Benfotiamine is a synthetic version of thiamine, also known as vitamin B1, which is essential for many of the body’s functions including strengthening the immune system and protecting the brain.
Scientists have recently discovered that benfotiamine is especially useful for protecting the body from the harmful byproducts of too much sugar and improving symptoms of diabetes and cognitive dysfunction and dementia from Alzheimer’s disease and other causes.
Study Shows Benfotiamine Protects the Brain
A groundbreaking study has shown that a dietary supplement called benfotiamine could improve cognition in Alzheimer’s patients.1
What makes this study so exciting is not just benfotiamine’s ability to improve cognitive function, but how the authors of the study believe it worked: by improving the brain’s glucose metabolism and protecting against its harmful effects on the brain,1 as research increasingly has shown that elevated blood sugar impacts the brain and can lead to cognitive conditions such as Alzheimer’s.2-8
Data from this study—as well as a host of other human, lab, and animal studies—suggest that this novel approach to Alzheimer’s could open a new front in our fight against cognition-robbing neurodegenerative diseases.
Pre-Diabetes Is Your Early Warning Sign
Blood sugar that swings too high (insulin resistance) can cause brain fog and other symptoms like fatigue after meals, constant hunger, cravings for sweets not relieved by eating them, constant thirst, frequent urination, difficulty falling asleep, and a big belly.
|Result||Fasting Plasma Glucose (FPG)|
|Normal||less than 100 mg/dl|
|Prediabetes||100 mg/dl to 125 mg/dl|
|Diabetes||126 mg/dl or higher|
Most people have blood-sugar levels that are higher than optimal, even if they are technically below the threshold for diagnosable diabetes. This is called prediabetes, which the American Diabetes Association defines as fasting blood sugar between 100 to 125 mg/dL.24
Prediabetes is now recognized to be associated with increased risk for Alzheimer’s and other dementias.25-27
Scientists Are Calling Alzheimer’s Disease “Type 3 Diabetes”
Chronically high insulin levels in the blood can lead to higher inflammation in blood vessel walls. This inflammation affects circulation, leads to more rapid aging; and is a known factor in the development of Type 2 diabetes.
As a matter of fact, researchers are calling Alzheimer’s Type 3 Diabetes because of its relationship to elevated blood glucose and insulin.
Treating Alzheimer’s is Challenging
Alzheimer’s disease is one of the most feared of all age-related conditions. To date, no drug therapy has been shown to alter the course of Alzheimer’s, much less prevent it.
Despite millions of dollars and decades of research spent on Alzheimer’s disease, the only drugs available for Alzheimer’s are those that may reduce symptoms. There is no treatment that meaningfully alters the course and progression of the disease.1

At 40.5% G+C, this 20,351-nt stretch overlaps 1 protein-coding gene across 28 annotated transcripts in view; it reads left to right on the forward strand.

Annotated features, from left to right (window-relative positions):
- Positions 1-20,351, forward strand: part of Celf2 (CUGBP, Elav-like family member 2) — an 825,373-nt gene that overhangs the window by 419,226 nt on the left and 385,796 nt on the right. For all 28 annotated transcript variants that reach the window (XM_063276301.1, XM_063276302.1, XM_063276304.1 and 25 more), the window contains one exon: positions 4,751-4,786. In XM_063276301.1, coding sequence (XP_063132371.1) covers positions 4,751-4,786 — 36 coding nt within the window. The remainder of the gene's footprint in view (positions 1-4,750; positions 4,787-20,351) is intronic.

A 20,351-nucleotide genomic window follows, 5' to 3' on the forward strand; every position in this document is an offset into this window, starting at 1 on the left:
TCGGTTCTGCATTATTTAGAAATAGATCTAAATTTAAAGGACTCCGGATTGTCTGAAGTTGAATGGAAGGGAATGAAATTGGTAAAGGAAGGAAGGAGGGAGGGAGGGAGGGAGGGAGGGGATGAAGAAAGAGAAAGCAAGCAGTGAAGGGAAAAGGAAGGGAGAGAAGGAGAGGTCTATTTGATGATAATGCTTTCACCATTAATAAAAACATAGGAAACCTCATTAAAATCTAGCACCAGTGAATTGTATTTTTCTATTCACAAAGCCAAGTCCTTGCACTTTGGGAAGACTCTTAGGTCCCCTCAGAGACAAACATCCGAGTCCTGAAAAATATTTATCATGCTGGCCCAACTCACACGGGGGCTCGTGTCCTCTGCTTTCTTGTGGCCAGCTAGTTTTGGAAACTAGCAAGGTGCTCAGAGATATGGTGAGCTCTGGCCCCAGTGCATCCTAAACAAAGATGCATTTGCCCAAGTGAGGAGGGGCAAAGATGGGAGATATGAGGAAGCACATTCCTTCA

In fact, no new drugs of any kind have been approved for use in Alzheimer’s in nearly 15 years.9,10
During that time, however, we’ve learned a lot more about the underlying factors in Alzheimer’s disease—especially the impact of chronically elevated blood sugar.11
Connecting the dots between Alzheimer’s disease and the damage caused by high blood sugar highlighted a solution that had been sitting under researchers’ noses all along: an especially potent form of vitamin B1 called benfotiamine.
Benfotiamine Blocks Glucose-Induced Brain Dysfunction
Thiamine (vitamin B1) is profoundly involved in maintaining healthy brain function.12 It is an absolute requirement for normal cellular growth and function and vital metabolic processes.13,14
A deficiency in thiamine impacts most organs in the body, but it is especially damaging to the brain. There, it triggers a cascade of events that lead to oxidative stress and inflammation—which are major contributors to Alzheimer’s, Parkinson’s, and other dementia-producing disorders.13
Researchers have used experimental thiamine deficiency for years to model many of these age-related brain diseases, and research shows that a deficiency in thiamine leads to many of the same brain abnormalities associated with those disorders.13
In addition to its known importance in brain function, benfotiamine, a synthetic derivative of thiamine, has the dual ability to help with sugar metabolism while also helping protect against the damage caused by elevated blood sugar1,15—two properties that make it an ideal candidate for intervening in glucose-induced brain dysfunction.
Because of these findings, scientists wanted to determine whether supplementation with benfotiamine might be of use in preventing, slowing, or reversing some of the underlying factors that contribute to neurodegenerative disorders.
A team of researchers recently took an important first step to answering that question …
Breakthrough Study – Benfotiamine Benefits Cognitive Impairment
The good news is that supplementation with benfotiamine has been shown to improve cognition in patients with Alzheimer’s disease.
The researchers performed a pilot study to determine whether or not benfotiamine would have a beneficial impact on cognitive impairment in patients with Alzheimer’s disease.1 A pilot study is essentially a small-scale trial run to find out if there’s enough evidence to warrant a larger-scale study.
The study included five patients who were suffering from mild-to-moderate Alzheimer’s disease. They had detectable cognitive decline as measured by the standard Mini-Mental Status Examination (MMSE), a 30-point scale that measures cognitive function.
Prior to any treatment, patients underwent a specialized type of PET scan (positron emission tomography) that can predict progression of Alzheimer’s disease and detect the toxic Alzheimer’s protein beta-amyloid.
All subjects showed evidence of beta-amyloid. This damaging protein builds up in the brain, where it triggers brain inflammation, imposes oxidative stress, and has been closely associated with changes caused by long-term exposure to excessive blood glucose.
Subjects received 300 mg of benfotiamine per day over the course of 18 months. At the end of the study period, they retook the Mini-Mental Status Examination and the PET scan to see if the benfotiamine supplementation led to any improvements.
The results were impressive:
Every single patient demonstrated cognitive improvement on the MMSE (with an average increase of nearly 19%).
This study demonstrates for the first time how a low-cost nutritional supplement can improve cognitive function in Alzheimer’s disease victims.1
How Benfotiamine Protects The Brain